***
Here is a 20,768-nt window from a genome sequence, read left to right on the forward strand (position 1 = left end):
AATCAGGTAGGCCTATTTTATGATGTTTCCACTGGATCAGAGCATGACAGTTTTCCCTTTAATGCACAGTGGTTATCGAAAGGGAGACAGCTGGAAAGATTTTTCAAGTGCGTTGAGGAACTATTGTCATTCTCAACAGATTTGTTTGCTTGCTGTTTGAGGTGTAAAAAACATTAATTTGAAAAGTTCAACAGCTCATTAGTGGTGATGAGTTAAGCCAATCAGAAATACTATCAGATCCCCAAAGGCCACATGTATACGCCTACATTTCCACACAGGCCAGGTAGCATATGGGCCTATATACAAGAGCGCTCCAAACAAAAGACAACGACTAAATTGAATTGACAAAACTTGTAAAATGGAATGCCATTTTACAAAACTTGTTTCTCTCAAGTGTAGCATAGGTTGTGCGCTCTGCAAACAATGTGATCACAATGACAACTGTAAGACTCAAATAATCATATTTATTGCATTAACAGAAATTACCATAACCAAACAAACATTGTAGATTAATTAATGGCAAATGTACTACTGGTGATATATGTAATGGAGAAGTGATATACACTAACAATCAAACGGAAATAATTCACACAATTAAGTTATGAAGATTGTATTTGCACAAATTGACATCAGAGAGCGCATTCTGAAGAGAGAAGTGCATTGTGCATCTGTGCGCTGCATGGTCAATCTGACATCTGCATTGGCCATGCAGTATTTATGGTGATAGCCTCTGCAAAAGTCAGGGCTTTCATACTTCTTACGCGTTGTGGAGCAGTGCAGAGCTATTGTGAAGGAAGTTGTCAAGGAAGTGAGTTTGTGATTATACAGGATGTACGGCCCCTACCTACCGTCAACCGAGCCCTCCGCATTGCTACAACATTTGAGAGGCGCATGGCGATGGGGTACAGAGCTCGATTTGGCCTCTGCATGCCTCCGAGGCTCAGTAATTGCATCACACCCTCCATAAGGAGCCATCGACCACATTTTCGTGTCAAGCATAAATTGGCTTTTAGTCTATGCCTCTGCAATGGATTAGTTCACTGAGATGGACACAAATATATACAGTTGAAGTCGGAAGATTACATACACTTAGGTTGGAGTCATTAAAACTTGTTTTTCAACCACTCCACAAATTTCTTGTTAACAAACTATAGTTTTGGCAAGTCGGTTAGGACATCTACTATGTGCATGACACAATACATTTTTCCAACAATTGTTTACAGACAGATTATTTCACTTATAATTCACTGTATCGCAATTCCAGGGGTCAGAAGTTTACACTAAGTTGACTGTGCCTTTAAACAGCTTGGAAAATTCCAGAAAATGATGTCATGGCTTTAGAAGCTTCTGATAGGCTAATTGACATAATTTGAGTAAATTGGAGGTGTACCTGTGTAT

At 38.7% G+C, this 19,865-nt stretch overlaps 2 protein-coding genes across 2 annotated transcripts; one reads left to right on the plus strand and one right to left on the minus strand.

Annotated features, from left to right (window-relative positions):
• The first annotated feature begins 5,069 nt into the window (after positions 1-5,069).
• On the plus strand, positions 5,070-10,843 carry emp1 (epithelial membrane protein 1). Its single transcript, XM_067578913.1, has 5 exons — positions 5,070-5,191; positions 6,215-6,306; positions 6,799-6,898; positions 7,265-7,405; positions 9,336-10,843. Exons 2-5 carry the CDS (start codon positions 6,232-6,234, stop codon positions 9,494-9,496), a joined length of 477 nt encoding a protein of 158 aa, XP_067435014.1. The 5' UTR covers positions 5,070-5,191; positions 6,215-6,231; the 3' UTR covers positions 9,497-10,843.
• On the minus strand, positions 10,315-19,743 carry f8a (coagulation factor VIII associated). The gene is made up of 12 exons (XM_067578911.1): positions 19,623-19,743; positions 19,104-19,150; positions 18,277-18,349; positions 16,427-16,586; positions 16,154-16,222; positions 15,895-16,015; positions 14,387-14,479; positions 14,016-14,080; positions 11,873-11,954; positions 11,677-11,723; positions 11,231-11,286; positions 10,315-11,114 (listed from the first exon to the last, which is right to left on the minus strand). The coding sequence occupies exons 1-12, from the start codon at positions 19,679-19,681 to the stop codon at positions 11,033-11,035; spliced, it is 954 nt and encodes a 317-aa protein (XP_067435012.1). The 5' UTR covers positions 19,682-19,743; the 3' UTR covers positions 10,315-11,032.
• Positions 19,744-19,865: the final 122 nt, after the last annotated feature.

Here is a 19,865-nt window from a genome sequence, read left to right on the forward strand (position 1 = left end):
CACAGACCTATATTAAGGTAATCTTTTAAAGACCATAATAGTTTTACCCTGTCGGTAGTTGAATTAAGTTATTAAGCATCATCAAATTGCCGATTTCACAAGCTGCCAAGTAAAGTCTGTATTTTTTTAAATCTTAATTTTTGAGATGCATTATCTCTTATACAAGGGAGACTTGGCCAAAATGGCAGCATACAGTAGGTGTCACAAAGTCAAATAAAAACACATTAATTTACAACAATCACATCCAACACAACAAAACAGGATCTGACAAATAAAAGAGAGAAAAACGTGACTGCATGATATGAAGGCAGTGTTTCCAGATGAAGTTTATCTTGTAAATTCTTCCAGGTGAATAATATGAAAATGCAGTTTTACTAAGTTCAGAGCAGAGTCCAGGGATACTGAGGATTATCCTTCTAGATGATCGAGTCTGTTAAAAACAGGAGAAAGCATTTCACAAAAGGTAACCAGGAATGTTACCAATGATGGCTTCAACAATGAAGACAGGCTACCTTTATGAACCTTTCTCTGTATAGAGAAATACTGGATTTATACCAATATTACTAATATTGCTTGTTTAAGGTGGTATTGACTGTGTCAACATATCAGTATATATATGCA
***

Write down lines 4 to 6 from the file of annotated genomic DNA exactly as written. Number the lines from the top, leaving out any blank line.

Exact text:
Annotated features, from left to right (window-relative positions):
• The first annotated feature begins 5,069 nt into the window (after positions 1-5,069).
• On the plus strand, positions 5,070-10,843 carry emp1 (epithelial membrane protein 1). Its single transcript, XM_067578913.1, has 5 exons — positions 5,070-5,191; positions 6,215-6,306; positions 6,799-6,898; positions 7,265-7,405; positions 9,336-10,843. Exons 2-5 carry the CDS (start codon positions 6,232-6,234, stop codon positions 9,494-9,496), a joined length of 477 nt encoding a protein of 158 aa, XP_067435014.1. The 5' UTR covers positions 5,070-5,191; positions 6,215-6,231; the 3' UTR covers positions 9,497-10,843.